Fair decision making in justice with AI
The Amazon recruiting tool made painfully clear that algorithms in AI systems have the tendency to acquire human prejudices. That means that, whenever these tools are used in the criminal justice system, the consequences could be very serious. It puts the principle of equality at risk. TNO is therefore researching what is needed in order to create AI that is fair and transparent.
In the Netherlands, we unfortunately know only too well how things can go wrong. For example, blind adherence to the strict rules of the Tax and Customs Administration resulted in thousands of parents spending many years facing allegations of fraud in relation to childcare allowance. As it turned out, meaningful human intervention in this case was not actually very meaningful.
Artificial intelligence and algorithms really can add value to the work of detecting, detaining, and convicting criminals. However, you have to know in such cases what exactly these algorithms do. That’s because AI systems that work on the basis of machine learning not only have to deal with objective data. There is therefore the danger of algorithms imitating human prejudices and consequently reaching conclusions that are blatantly discriminatory, as has been shown by Amazon. This problem could be resolved by a meaningful human role between algorithm and conclusion.
Ethical AI that can be easily verified
The big question is what can we learn from Amazon and the allowance affair? And what still needs to happen if we want to use AI systems safely in the criminal justice system? After all, that is a development that is almost sure to come.
Because of spending cuts in the criminal justice system, the pressures on judges, prosecutors, and prisoner assessors are rising sharply. Artificial intelligence can help reduce these pressures somewhat. For that to happen, though, we need AI that is fair, ethical and transparent. It should be free from bias and actively bring about meaningful human intervention. In short, humane AI.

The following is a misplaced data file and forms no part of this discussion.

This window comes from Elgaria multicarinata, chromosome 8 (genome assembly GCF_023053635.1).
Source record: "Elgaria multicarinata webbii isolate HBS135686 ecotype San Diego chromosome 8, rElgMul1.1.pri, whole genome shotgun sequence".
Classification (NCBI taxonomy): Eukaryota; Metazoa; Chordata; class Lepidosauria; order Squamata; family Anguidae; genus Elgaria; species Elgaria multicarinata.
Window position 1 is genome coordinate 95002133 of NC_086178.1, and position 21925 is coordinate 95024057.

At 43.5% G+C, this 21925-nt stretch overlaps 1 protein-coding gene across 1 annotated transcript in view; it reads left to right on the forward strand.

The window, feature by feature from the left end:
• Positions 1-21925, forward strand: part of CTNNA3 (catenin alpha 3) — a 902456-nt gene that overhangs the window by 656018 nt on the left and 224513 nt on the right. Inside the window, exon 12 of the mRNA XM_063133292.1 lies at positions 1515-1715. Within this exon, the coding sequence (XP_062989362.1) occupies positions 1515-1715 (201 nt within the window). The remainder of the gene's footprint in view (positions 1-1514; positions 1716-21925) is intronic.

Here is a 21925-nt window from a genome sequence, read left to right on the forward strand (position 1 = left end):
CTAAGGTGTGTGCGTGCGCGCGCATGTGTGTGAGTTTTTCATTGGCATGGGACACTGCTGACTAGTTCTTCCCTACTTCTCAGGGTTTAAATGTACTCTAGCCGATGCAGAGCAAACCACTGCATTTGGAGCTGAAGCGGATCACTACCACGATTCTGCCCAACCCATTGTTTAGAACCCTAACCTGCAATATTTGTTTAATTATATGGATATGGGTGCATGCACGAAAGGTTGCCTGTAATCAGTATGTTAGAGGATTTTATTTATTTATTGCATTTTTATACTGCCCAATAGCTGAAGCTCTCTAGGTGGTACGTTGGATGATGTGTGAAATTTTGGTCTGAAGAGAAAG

AI systems under the microscope
Together with the Public Prosecution Service, the Custodial Institutions Agency, and the Central Judicial Collection Agency, TNO has analysed various AI systems in recent years.
This includes COMPAS, an advanced computer program that American courts use to assess the likelihood of a suspect reoffending. These analyses have revealed different forms of unfairness which notably sometimes led to contradictory conclusions. Fairness cannot just be captured in a simple formula.
How can we teach AI systems to recognise prejudices and to rectify them accurately and fairly? This is the issue that TNO and its project partners are currently addressing. At the same time, it is important to make the working method used by AI as transparent as possible. The final, and perhaps most important challenge, is to make sure that users do not start to rely too heavily on AI systems.
Christopher BrewsterFunctie:Senior scientist
Christopher Brewster is a Senior Scientist in the Data Science group and Professor of the Application of Emerging Technologies in the Institute of Data Science, Maastricht University. His research has focussed on the application of Semantic Technologies, Open and Linked Data, interoperability architectures and Data Governance, mostly to the food and agriculture domains.
Daniël WormFunctie:Senior consultant
Jok TangFunctie:Deputy Research Manager Data Science
Joris SijsFunction not known
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AI Systems Engineering & Lifecycle Management
The AI system for the future. At TNO, we work on AI systems that remain reliable and can handle new functions in the future.
You can read about how AI is educated in Chapter 1. How can we make clear to AI which goals we want to pursue as humans? Andhow can we ensure intelligent systems will always function in service of society?
Innovation with AI
What does that world look like in concrete terms? Using numerous examples, TNO has created a prognosis for the future in Chapter 2. Regarding construction, for example, in which AI will be used to check the quality, safety, and energy efficiency of buildings before they are actually built. Or healthcare, where robots will partly take over caregivers’ tasks and AI will be able to autonomously develop medicines.
Innovating with innovation AI
How AI will change research itself is explained in Chapter 3. For example, what role will AI be permitted to play in knowledge sharing? And what will happen when we make machines work with insurmountably large data sets?
David Deutsch on the development and application of AI
Peter Werkhoven, chief scientific officer at TNO, joins physicist, Oxford professor, and pioneer in the field of quantum computing, David Deutsch, for a virtual discussion. Deutsch set out his vision in 1997 in the book, The Fabric of Reality. Together, they talk about the significance of quantum computing for the development and application of AI. Will AI ever be able to generate ‘explained knowledge’ or learn about ethics from humans?